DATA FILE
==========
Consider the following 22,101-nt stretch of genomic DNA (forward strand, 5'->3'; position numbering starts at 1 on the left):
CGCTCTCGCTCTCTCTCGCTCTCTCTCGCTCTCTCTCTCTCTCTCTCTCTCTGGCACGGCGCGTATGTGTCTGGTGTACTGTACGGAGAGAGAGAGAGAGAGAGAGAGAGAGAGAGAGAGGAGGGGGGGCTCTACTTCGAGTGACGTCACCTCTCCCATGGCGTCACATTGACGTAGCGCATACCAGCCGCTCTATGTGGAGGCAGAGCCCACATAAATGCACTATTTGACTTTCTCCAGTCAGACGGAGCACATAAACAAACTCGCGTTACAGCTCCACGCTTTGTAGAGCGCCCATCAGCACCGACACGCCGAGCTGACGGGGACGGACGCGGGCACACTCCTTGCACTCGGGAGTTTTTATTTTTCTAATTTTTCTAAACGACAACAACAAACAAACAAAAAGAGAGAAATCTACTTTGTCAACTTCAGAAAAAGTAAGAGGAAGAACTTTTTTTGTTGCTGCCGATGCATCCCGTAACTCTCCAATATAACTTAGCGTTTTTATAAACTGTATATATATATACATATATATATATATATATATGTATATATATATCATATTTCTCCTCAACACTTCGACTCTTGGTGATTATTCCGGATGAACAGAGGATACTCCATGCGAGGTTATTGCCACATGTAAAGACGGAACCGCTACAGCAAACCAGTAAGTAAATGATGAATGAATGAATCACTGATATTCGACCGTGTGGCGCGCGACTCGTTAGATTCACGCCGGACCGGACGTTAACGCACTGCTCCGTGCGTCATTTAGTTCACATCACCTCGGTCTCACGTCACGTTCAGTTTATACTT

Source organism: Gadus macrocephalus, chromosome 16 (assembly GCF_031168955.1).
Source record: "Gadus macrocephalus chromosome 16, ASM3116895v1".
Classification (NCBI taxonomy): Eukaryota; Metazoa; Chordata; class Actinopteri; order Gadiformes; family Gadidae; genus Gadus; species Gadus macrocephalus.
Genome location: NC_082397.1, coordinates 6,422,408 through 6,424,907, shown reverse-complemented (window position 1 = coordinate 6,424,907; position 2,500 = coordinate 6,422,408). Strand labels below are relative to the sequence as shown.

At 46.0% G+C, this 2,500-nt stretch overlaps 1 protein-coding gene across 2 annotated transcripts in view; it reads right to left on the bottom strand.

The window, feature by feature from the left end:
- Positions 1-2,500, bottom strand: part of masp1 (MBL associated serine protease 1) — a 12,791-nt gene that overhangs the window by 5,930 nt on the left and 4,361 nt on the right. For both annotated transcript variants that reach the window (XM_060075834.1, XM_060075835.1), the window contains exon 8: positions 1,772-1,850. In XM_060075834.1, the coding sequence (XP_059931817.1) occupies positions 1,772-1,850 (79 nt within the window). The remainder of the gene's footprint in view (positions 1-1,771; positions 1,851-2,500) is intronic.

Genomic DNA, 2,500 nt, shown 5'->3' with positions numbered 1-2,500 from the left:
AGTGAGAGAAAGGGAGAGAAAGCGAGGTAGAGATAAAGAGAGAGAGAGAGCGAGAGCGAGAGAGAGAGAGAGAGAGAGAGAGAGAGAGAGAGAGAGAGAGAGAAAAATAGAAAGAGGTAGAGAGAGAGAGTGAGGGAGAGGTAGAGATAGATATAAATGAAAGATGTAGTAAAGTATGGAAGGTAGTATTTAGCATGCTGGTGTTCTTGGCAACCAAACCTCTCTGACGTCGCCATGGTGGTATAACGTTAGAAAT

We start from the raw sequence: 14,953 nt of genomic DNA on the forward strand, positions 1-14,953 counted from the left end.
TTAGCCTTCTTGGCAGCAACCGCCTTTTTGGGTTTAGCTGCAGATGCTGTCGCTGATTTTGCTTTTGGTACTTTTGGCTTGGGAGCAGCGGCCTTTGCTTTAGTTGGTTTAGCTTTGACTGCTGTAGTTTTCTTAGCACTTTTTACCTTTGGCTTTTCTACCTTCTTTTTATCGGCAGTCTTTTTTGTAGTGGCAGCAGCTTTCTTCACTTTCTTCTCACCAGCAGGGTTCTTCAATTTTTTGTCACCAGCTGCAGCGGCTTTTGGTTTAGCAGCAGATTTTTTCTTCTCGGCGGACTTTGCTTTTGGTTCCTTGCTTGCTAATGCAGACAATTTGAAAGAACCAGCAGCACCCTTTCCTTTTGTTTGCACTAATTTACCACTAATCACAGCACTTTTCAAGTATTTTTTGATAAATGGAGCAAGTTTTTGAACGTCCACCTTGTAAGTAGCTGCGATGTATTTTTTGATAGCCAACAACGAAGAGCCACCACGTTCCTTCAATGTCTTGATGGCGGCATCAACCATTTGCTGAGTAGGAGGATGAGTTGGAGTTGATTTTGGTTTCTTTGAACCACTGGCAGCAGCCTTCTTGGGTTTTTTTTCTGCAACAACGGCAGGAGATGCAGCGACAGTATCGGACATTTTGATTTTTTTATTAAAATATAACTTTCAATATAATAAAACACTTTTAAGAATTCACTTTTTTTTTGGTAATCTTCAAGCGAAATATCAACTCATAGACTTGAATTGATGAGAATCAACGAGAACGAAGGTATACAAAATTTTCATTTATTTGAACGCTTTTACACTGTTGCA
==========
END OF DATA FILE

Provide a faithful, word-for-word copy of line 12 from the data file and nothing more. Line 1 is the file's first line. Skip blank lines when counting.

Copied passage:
We start from the raw sequence: 14,953 nt of genomic DNA on the forward strand, positions 1-14,953 counted from the left end.